On this day in movie history, John Wayne emerges in his breakthrough role in director John Ford’s classic Stagecoach (1939). After rejection by all the top studios, Ford struck a deal with independent producer Walter Wanger in which Stagecoach was a huge critical and financial success, and Wayne became a star.
Claire Trevor — a much bigger star at the time — received top billing
Skillfully blending shots of Monument Valley, in the American Southwest on the Arizona-Utah border, as a location with shots filmed at Iverson Movie Ranch in Chatsworth, California, and other locations, Stagecoach was the first of many Westerns that Ford shot using Monument Valley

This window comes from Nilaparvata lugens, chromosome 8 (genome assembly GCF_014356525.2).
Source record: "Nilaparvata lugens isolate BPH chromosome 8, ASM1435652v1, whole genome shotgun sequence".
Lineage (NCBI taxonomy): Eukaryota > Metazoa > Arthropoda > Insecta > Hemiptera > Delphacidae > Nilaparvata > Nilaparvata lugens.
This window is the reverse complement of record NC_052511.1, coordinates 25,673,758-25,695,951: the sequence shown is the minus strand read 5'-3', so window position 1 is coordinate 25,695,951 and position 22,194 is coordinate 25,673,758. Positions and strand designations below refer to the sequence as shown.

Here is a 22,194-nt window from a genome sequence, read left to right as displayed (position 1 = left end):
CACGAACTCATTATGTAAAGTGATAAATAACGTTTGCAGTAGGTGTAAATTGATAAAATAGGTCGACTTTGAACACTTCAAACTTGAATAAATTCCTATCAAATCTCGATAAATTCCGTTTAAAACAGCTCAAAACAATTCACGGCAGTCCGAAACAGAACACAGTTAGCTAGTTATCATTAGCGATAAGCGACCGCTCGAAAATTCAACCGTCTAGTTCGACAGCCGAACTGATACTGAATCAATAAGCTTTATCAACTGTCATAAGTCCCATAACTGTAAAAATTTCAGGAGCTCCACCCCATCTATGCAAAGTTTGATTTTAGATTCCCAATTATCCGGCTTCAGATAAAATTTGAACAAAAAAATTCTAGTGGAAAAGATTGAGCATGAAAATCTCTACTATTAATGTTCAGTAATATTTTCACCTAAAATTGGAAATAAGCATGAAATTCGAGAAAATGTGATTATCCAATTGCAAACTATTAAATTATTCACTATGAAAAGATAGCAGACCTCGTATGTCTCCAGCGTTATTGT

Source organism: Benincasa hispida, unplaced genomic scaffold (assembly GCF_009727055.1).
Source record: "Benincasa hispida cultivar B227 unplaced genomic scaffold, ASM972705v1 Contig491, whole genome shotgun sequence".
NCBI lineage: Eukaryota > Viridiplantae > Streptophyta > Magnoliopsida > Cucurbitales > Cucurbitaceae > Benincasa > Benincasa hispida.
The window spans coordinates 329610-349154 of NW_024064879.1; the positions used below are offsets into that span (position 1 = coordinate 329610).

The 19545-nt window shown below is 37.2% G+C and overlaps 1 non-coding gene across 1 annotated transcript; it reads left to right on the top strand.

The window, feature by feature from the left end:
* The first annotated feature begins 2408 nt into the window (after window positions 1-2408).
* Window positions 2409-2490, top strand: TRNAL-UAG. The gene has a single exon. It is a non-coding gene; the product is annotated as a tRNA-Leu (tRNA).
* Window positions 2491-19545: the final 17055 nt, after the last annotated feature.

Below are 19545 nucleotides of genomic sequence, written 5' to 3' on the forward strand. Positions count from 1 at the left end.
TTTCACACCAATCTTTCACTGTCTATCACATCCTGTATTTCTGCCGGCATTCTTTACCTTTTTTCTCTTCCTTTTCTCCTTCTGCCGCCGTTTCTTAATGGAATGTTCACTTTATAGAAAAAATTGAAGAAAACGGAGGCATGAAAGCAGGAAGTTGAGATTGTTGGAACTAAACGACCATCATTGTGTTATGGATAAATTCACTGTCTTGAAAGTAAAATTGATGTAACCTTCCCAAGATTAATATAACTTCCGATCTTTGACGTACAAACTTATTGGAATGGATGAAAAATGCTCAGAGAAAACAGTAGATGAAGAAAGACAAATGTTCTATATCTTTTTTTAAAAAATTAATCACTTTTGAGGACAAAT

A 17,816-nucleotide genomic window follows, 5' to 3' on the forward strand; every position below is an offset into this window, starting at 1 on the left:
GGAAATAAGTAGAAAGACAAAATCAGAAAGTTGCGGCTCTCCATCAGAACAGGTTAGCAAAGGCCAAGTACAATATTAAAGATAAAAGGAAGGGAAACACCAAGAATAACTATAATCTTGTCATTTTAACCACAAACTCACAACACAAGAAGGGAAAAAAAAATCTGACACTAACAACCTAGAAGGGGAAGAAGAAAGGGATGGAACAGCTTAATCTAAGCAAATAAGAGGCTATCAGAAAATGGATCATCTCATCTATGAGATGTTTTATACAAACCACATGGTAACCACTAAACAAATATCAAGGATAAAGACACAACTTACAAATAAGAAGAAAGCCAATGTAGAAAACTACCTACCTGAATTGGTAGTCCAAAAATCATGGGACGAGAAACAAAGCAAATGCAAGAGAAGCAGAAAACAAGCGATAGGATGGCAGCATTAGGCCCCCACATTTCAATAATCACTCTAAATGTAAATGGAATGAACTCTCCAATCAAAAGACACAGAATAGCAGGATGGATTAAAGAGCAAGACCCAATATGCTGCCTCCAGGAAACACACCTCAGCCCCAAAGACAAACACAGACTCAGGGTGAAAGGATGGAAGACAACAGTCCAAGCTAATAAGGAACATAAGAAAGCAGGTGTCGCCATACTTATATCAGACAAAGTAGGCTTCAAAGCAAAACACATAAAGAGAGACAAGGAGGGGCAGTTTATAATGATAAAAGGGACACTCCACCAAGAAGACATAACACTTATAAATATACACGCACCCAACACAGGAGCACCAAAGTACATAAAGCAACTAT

Although John Wayne had shown up as an extra in a number of John Ford’s early silent westerns, no one was prepared for the John Wayne in Ford’s 1939 western Stagecoach.
According to John Carradine, “Ford had never intended that Ringo Kid establish Wayne as a box-office draw.”
From then on, Wayne dominated the film.
While they applauded Ford’s vision, awarding Stagecoach the New York Critics Best Director Award, critics did not credit Wayne, nor give him neither a single nod nor nomination.
But, in hindsight, nearly every historian points to John Ford’s Stagecoach as the film from which the mythic John Wayne emerged.
In 1995, this film was deemed "culturally, historically, or aesthetically significant" by the United States Library of Congress and selected for preservation in their National Film Registry.